A new studio has opened in South Portland, where Mainers can begin producing their own podcast.
James LaPlante sits at the recording console inside Maine's only DIY podcast recording studio at SoPoCoworks in South Portland on Monday. LaPlante owns the co-working space and rents the studio by the hour. Credit: Troy R. Bennett / BDN

SOUTH PORTLAND, Maine — It seems like everyone’s got a podcast these days. An internet search reveals dozens of Maine-related shows, ranging from news to true crime to history to cooking and the supernatural.

But on the infinite internet, there’s always room for more voices.

Now, Mainers can get their audio ideas into their neighbor’s earbuds with minimum fuss and maximum audio quality thanks to a new, do-it-yourself podcast studio now open for business in South Portland.

Located inside the SoPoCoworks coworking space, it’s Maine’s only such self-service facility. The soundproofed audio workshop can be rented by the hour and comes with microphones, a multi-channel recording console, headphones and attached producer’s control room.

“My niche is the home podcaster that needs an upgrade from their echoey kitchen or basement where they’re talking into their phone,” said James LaPlante, who owns SoPoCoworks and the podcast studio, “and it’s for people who need a flexible space to just come in and record.”

SoPoCoworks is filled with filmmakers, digital artists and other creative types. It also houses LaPlante’s own business, Sputnik Animation. The 20-year-old, Emmy-winning animation studio specializes in educational and scientific footage.

“We do a lot of stuff for documentaries — the Discovery Channel, National Geographic, a lot of 3D work,” LaPlante said. “A lot of biotech startups in Cambridge will hire us to do stuff to show off their latest creations.”

The adjacent audio recording suite was originally built for another renter at the invention-oriented coworking space. But his efforts went belly up during the pandemic.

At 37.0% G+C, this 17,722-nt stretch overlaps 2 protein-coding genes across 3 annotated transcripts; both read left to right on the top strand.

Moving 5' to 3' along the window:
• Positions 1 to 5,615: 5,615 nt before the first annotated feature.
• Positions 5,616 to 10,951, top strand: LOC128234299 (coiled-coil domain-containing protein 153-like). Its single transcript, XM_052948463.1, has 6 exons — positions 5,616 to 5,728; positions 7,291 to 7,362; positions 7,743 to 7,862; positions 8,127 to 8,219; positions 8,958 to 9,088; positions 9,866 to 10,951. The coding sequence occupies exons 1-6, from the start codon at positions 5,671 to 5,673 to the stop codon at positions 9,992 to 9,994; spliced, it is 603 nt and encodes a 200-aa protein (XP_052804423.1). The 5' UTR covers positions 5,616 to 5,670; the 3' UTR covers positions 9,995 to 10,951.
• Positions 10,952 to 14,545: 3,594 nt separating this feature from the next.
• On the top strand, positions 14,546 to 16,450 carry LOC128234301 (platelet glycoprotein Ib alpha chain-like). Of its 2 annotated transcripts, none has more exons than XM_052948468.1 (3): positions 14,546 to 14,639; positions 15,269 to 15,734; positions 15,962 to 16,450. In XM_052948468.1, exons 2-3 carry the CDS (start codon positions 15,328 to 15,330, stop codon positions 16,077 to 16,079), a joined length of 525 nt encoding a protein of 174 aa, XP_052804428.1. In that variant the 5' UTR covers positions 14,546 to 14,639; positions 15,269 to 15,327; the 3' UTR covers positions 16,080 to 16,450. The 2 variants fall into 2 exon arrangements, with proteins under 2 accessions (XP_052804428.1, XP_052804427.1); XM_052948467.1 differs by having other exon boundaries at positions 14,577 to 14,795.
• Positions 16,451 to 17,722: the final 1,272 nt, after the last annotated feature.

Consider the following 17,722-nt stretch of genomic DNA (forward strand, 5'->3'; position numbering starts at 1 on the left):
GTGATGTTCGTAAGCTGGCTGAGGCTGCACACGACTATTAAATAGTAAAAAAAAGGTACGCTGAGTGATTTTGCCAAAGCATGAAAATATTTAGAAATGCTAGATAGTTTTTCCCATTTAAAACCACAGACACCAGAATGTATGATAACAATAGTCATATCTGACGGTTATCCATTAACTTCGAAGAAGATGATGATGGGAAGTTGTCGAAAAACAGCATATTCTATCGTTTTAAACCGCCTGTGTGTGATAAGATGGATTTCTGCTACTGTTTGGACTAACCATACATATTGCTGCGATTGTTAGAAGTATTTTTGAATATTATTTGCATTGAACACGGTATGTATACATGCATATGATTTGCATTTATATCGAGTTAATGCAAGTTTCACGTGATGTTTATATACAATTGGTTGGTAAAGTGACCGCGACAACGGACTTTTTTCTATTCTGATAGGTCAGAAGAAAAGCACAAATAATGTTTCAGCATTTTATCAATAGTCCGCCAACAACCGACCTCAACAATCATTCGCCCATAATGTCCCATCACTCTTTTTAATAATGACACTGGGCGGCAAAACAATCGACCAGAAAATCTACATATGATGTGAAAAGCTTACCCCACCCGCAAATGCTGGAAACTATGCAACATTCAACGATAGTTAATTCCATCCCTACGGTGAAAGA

“He really had a hard time keeping things going,” LaPlante said. “He had to move on, and I’ve kind of inherited the podcast space.”

A new studio has opened in South Portland, where Mainers can begin producing their own podcast.
Colored lights and meters flash on the recording console inside Maine’s only DIY podcast recording studio at SoPoCoworks in South Portland on Monday. The soundproofed studio can be rented by the hour. Credit: Troy R. Bennett / BDN

But now, with the worst of the pandemic over, and the facility sitting vacant, LaPlante is looking to get the public in to use it at $25 an hour.

There are plenty of first-rate recording studios in Greater Portland, and throughout Maine, focusing on music production. But LaPlante’s South Portland studio is the only podcast-specific studio available north of Portsmouth, according to the directory on podcastrental.com.

The studio also differs in that it does not come with a costly studio engineer. Podcasters can come in, close the heavy wooden door, don a pair of provided headphones, plug into the Roland multi-channel workstation and start gabbing.

Portland musician, writer and civil rights activist Samuel James recorded a five-part, grant funded podcast there last year called “99 Years,” which he called “a Black exploration of the deliberate creation of the whitest state in the nation.”

James finds that not only is Maine the whitest, least diverse state in the union, it was constructed that way, by design. He illustrates his main points using three episodes from Maine history: The story of Malaga Island, the battle over racist place names and how Portland got its city manager form of government in 1923 with the help of the Ku Klux Klan.

James co-produced the program with Florence Edwards, the podcaster behind the long running series “In The Pocket: Conversations with BIPOC Mainers.” In constructing the series, James employed only Black Maine voices, including his own and those of Sen. Jill Duson, D-Portland, and former Associated Press reporter Bob Greene, among others.

James used LaPlante’s podcast facility to record his own voice and the show’s music while mixing in his field-recorded interviews. He has released several albums and toured internationally as a musician.

He said he’s proud of his podcast series and doesn’t reckon it would have turned out so well without access to the SoPoCoworks recording facility.

“I don’t operate under normal time frames. I was in there in the middle of the night, at 3 a.m., whatever,” James said. “I could just sit there and work and get things done in the isolation.”

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Troy R. Bennett

Troy R. Bennett is a Buxton native and longtime Portland resident whose photojournalism has appeared in media outlets all over the world.